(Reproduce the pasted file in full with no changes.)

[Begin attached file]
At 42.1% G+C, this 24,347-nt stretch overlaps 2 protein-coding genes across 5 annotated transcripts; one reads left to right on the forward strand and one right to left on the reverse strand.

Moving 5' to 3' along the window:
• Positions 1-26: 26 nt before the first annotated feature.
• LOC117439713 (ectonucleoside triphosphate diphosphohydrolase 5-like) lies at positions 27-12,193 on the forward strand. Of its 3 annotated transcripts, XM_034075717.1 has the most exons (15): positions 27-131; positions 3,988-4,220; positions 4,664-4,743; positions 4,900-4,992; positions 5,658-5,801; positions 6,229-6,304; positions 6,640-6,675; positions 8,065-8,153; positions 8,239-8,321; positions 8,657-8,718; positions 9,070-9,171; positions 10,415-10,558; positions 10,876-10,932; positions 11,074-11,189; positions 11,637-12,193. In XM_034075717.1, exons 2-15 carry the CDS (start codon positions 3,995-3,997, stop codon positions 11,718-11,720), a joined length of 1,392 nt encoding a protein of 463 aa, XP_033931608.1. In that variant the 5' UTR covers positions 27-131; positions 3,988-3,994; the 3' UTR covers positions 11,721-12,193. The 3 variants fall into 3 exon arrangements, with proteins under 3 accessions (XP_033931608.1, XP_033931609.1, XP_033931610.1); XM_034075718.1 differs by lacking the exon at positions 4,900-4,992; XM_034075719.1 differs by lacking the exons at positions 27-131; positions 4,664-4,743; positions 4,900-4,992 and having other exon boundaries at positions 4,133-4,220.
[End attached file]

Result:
At 42.1% G+C, this 24,347-nt stretch overlaps 2 protein-coding genes across 5 annotated transcripts; one reads left to right on the forward strand and one right to left on the reverse strand.

Moving 5' to 3' along the window:
• Positions 1-26: 26 nt before the first annotated feature.
• LOC117439713 (ectonucleoside triphosphate diphosphohydrolase 5-like) lies at positions 27-12,193 on the forward strand. Of its 3 annotated transcripts, XM_034075717.1 has the most exons (15): positions 27-131; positions 3,988-4,220; positions 4,664-4,743; positions 4,900-4,992; positions 5,658-5,801; positions 6,229-6,304; positions 6,640-6,675; positions 8,065-8,153; positions 8,239-8,321; positions 8,657-8,718; positions 9,070-9,171; positions 10,415-10,558; positions 10,876-10,932; positions 11,074-11,189; positions 11,637-12,193. In XM_034075717.1, exons 2-15 carry the CDS (start codon positions 3,995-3,997, stop codon positions 11,718-11,720), a joined length of 1,392 nt encoding a protein of 463 aa, XP_033931608.1. In that variant the 5' UTR covers positions 27-131; positions 3,988-3,994; the 3' UTR covers positions 11,721-12,193. The 3 variants fall into 3 exon arrangements, with proteins under 3 accessions (XP_033931608.1, XP_033931609.1, XP_033931610.1); XM_034075718.1 differs by lacking the exon at positions 4,900-4,992; XM_034075719.1 differs by lacking the exons at positions 27-131; positions 4,664-4,743; positions 4,900-4,992 and having other exon boundaries at positions 4,133-4,220.